So why kill this vital force in its crib? For reasons which he disdains to explain to contributors and readers, Chibber has ‘fired’ Brenner with the complicity of Jacobin’s Bhaskar Sunkara, who controls the means of production. Rumor from the New York side insinuates that Brenner failed to fulfill his share of editorial work, but as the erstwhile ‘associate editor’ I can assure you that this is completely untrue. If anything, Brenner assumed the lion’s share of responsibility for editing articles, commissioning pieces and giving direction to the journal. He also lent it an intellectual prestige and political seriousness which I very much doubt Chibber, even with Sunkara’s support, can sustain.

Brenner has made desperate and sincere efforts to save the collaboration but they have been dismissed with a wave of Sunkara’s hand. Should the rest of us, who so enthusiastically rallied to Catalyst, simply acquiesce and eat cake? Certainly not – the project – the collective property of the contributors, must go on. Please stay tuned.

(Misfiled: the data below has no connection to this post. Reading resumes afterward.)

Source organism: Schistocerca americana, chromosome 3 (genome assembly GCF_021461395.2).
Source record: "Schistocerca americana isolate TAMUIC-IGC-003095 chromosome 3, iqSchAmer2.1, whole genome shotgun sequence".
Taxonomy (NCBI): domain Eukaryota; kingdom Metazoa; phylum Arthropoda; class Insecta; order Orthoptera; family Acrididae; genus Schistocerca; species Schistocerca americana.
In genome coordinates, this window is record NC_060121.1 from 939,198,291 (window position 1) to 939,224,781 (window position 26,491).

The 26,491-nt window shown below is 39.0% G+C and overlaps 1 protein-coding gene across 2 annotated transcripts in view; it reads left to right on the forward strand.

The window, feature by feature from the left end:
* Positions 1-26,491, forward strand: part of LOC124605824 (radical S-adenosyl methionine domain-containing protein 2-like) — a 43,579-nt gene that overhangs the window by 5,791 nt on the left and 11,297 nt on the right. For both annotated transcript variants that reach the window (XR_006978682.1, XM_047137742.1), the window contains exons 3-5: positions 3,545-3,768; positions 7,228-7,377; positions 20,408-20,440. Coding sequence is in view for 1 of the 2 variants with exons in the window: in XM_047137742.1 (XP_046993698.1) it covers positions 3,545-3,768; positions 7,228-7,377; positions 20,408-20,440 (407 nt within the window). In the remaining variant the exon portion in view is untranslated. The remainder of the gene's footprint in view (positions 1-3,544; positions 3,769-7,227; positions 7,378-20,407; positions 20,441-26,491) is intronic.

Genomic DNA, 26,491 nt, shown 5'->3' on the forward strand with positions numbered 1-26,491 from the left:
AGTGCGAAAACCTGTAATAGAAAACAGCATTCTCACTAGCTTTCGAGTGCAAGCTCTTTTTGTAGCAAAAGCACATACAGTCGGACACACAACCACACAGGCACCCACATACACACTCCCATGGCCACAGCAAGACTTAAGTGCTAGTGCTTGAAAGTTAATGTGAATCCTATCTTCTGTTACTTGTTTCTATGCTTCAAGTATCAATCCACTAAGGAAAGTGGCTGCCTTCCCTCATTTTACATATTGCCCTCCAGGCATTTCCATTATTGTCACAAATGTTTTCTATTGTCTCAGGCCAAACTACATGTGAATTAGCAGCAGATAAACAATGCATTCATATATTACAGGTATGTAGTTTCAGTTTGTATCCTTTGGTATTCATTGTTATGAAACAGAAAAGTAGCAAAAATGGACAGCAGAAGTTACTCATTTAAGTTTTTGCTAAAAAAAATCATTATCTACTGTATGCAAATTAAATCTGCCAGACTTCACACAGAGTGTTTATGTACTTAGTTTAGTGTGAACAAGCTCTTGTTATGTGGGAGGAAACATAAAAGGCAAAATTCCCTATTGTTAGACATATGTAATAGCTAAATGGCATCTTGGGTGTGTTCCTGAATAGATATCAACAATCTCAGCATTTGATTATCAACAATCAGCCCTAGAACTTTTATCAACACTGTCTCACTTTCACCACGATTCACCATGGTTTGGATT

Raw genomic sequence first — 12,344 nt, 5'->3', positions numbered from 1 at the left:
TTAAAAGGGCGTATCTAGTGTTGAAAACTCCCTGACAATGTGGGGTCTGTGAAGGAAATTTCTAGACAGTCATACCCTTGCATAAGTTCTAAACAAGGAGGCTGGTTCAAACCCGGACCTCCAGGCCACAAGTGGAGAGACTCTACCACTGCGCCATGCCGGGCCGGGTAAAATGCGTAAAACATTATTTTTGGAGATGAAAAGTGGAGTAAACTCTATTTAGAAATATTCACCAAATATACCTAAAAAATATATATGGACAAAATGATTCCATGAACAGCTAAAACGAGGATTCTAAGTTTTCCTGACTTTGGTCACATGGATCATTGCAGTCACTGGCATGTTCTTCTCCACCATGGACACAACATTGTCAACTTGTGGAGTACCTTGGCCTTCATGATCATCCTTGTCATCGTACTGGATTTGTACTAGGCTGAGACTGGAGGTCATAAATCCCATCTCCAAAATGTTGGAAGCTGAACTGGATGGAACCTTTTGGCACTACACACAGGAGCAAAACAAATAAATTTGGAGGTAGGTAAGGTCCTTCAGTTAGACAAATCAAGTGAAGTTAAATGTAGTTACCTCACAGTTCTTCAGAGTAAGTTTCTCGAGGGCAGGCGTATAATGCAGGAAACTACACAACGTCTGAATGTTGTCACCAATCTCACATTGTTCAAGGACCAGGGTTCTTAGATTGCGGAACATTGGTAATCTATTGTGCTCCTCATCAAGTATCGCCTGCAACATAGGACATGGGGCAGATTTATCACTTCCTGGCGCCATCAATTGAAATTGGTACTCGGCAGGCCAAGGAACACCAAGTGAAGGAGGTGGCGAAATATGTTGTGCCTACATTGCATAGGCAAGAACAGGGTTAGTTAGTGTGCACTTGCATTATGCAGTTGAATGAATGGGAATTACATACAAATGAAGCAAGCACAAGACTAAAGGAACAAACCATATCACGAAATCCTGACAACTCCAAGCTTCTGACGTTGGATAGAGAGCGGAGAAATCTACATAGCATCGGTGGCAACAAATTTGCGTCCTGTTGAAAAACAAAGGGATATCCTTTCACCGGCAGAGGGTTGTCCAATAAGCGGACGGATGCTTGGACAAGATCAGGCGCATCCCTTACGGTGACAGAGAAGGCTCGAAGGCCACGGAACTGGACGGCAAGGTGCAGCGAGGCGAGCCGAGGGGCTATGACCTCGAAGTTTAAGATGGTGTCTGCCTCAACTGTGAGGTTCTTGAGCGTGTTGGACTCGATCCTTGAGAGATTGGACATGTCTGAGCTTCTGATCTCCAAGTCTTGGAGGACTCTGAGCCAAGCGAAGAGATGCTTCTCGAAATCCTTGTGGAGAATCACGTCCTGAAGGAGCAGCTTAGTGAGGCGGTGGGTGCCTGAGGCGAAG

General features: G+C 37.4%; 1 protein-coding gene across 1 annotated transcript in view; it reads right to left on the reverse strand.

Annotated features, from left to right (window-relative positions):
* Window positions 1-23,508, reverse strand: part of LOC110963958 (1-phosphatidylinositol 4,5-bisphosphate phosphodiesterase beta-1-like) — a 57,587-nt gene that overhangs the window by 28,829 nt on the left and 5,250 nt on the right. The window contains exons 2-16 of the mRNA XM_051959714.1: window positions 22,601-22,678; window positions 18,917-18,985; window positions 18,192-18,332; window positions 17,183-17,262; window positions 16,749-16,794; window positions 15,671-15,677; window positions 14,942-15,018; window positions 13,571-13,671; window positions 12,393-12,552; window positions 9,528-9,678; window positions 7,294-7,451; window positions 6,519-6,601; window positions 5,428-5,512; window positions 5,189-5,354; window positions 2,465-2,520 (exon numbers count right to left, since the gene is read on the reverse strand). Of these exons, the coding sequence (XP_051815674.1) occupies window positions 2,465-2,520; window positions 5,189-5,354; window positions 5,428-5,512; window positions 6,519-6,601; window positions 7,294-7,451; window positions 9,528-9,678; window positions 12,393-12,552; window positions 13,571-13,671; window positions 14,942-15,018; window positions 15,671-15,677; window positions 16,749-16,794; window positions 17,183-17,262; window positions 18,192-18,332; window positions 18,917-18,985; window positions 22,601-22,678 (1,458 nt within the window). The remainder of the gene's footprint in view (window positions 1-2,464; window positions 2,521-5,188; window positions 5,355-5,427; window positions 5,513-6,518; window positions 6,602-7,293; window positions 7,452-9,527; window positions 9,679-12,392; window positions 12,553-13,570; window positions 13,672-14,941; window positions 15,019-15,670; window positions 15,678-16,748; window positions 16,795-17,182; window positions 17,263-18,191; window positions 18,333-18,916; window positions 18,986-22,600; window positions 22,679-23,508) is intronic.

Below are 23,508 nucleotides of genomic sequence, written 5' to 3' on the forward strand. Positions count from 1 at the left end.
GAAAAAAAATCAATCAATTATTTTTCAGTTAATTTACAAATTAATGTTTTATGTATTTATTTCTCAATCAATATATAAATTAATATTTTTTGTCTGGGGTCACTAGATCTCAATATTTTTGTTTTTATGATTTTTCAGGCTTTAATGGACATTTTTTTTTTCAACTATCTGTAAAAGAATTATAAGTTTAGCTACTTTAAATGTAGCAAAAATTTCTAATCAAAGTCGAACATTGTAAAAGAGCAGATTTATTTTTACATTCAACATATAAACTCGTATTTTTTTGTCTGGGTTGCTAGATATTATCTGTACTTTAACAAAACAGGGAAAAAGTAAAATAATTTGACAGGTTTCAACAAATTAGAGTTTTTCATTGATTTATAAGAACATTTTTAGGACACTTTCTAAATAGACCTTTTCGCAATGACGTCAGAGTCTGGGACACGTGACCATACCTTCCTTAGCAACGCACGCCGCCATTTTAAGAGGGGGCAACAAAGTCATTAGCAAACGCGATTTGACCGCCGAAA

Today, Sunkara defended himself and Chibber on FB, likely pissing off even more those who wrote the statement:

There has not been a “coup” of any kind at Catalyst. We did not kick Robert Brenner off the journal. Rather, we asked him to move to being “Founding and Associate Editor,” which would still give him substantial influence in the journal’s direction, but would enable us to overcome the problems we were facing owing to his difficulties in meeting deadlines and carrying through on his commitments.